The Clowser Foundation
The Clowser Foundation will have prints of the Clowser House by Michael Martin available for purchase. All proceeds from the sale of the Clowser House prints goes back to the Clowser Foundation for their effort to preserve this historic landmark of Frederick County.

For more information of the Clowser Foundation or to make a direct donation, visit their Facebook or their website

Lin Hausneckt-Klay Haus Pottery
Lin has been creating art with clay for over 25 years. She first studied pottery in Geneseo, NY, then Towson, MD, & other locations. Her works range from mugs & bowls to birdfeeders & birdbaths. Her goal is to make utilitarian pots that are well-crafted, aesthetically interesting, and enjoyable to use. She currently teaches non-credit classes at Lord Fairfax Community College, and is a member of the Shenandoah Potters Guild.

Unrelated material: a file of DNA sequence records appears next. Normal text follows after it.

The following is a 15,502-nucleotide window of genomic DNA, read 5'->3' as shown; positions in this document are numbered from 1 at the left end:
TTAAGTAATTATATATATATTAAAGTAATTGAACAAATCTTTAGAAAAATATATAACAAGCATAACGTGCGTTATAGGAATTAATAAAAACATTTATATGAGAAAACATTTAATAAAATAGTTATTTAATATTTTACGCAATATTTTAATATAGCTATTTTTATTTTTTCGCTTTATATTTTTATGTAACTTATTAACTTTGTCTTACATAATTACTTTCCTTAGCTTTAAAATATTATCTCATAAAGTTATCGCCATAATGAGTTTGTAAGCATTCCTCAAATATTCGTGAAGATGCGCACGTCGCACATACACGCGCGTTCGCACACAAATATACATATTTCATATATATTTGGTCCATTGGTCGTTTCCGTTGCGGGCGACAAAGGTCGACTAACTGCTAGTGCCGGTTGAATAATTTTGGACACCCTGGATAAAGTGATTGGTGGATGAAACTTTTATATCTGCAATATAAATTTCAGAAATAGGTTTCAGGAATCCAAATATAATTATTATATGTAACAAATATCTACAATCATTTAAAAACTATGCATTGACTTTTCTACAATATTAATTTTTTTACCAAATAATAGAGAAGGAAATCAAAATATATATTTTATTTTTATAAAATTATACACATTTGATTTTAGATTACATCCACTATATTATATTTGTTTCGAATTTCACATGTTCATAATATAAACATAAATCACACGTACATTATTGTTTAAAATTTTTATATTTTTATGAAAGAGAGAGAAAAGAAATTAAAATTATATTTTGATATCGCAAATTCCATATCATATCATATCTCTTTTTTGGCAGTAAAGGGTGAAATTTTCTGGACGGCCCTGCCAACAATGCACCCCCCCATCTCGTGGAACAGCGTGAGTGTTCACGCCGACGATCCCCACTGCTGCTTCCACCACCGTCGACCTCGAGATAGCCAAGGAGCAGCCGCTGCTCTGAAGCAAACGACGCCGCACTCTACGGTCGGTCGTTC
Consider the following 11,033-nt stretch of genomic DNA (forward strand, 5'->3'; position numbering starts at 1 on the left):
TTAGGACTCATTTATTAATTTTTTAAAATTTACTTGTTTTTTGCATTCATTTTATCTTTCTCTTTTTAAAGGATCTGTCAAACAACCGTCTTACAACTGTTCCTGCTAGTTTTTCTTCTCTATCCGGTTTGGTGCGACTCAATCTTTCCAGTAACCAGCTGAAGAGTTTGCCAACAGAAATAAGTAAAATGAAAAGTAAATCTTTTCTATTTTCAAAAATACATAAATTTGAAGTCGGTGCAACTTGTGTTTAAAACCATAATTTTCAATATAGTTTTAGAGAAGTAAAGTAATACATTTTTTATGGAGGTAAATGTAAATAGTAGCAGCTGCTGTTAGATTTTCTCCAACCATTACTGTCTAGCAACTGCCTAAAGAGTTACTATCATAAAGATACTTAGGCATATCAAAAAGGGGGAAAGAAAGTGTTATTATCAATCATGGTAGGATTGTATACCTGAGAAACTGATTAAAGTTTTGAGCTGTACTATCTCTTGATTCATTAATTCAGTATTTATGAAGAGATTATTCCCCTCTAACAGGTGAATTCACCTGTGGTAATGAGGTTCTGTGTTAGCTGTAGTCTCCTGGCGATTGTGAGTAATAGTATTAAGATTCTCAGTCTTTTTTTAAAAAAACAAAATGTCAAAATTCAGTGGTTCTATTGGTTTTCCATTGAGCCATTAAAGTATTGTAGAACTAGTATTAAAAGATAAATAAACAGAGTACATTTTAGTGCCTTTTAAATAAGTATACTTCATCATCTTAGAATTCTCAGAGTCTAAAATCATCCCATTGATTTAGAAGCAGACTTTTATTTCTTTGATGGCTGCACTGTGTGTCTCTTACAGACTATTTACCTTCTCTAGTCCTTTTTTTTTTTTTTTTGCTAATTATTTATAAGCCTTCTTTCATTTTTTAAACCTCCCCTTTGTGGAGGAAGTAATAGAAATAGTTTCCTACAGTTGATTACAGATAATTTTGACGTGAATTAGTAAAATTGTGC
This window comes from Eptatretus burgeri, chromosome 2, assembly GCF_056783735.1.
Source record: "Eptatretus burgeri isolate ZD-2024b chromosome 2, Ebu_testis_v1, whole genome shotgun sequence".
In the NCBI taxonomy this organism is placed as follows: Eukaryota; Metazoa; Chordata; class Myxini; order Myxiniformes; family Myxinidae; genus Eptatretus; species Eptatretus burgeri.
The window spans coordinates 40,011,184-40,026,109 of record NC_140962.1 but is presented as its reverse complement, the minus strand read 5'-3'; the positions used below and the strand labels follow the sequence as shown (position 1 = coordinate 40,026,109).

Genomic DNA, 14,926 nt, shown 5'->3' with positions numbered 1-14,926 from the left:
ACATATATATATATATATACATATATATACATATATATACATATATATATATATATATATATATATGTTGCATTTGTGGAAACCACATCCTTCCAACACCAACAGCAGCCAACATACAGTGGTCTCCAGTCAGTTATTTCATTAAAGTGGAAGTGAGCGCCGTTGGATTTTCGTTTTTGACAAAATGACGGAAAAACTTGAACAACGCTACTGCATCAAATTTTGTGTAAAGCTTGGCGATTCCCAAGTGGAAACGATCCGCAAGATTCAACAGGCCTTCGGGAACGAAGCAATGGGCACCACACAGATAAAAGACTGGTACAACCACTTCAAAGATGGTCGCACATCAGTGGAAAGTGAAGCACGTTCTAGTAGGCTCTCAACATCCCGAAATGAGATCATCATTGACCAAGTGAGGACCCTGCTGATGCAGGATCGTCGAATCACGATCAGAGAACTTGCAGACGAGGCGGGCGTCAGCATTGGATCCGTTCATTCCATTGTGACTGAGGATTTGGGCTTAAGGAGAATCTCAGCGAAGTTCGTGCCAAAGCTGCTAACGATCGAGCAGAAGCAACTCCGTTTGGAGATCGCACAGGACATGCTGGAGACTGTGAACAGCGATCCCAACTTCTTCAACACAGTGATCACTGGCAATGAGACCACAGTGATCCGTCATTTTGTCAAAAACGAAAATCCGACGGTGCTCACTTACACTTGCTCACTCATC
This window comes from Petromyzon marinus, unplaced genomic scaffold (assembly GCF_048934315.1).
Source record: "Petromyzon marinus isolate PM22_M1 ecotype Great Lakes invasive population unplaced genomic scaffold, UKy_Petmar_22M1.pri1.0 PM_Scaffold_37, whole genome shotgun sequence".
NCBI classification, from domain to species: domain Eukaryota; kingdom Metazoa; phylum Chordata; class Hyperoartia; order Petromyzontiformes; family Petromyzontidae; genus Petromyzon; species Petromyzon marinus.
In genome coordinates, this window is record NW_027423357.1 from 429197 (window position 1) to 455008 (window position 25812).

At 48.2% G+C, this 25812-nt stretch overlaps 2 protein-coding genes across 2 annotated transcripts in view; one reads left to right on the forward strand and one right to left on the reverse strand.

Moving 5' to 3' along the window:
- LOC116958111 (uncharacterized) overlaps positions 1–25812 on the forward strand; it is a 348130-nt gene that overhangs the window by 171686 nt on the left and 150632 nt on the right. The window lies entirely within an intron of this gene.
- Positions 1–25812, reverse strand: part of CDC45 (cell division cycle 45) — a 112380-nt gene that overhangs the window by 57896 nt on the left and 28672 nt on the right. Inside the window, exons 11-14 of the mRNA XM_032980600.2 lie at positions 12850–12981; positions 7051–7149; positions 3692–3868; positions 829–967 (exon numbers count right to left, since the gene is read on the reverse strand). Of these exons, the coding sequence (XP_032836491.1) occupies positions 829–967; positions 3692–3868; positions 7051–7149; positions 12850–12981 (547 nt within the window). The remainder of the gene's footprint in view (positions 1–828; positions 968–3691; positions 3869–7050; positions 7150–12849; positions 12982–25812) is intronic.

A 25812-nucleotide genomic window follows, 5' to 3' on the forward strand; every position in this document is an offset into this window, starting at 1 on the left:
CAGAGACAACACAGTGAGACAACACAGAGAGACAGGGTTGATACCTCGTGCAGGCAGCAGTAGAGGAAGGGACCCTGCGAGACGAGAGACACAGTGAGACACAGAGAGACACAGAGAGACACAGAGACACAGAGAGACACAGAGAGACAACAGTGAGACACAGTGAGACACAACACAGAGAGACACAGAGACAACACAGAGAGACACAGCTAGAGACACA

John and Wendy Venskoske-J&W Farm
J & W Farm started with the idea of adding value to local agricultural products. The signature wreaths use a special blend of birdseed from two local feed stores and custom make them with seasonal ribbon and/or special requests. Our Holiday Birdseed Wreaths are packaged for gift giving and shipping! Be on the lookout this year for cider syrup, as well!

Visit J & W Farm online at and Facebook.

Jennifer C. Komaromi
Jennifer hand paints unique Christmas bulbs – no two ornaments are the same! Each is executed in acrylic paint and sealed with a clear finish to protect the artwork. Her subjects range from kid-friendly to fantastical and are sure to bring whimsy and delight to your Christmas tree.

Jose Montero—“Madeira” hand-carved woodwork
Jose has admired trees and loved wood. After his mother-in-law asked if he could make her some spoons from scraps, a new line of products was born and has been refined over the years. Jose has expanded from spoons to bowls and other utilitarian accessories. Most of the wood comes from the Montero wood lot, trees that have been damaged by storms or attacked by insects.

You can find their products at craft fairs in Virginia, West Virginia and at Farm Markets. Our spoons are in gift shops at Belle Grove Plantation, and the Museum of the Shenandoah Valley in Winchester, Virginia.

Preservation of Historic Winchester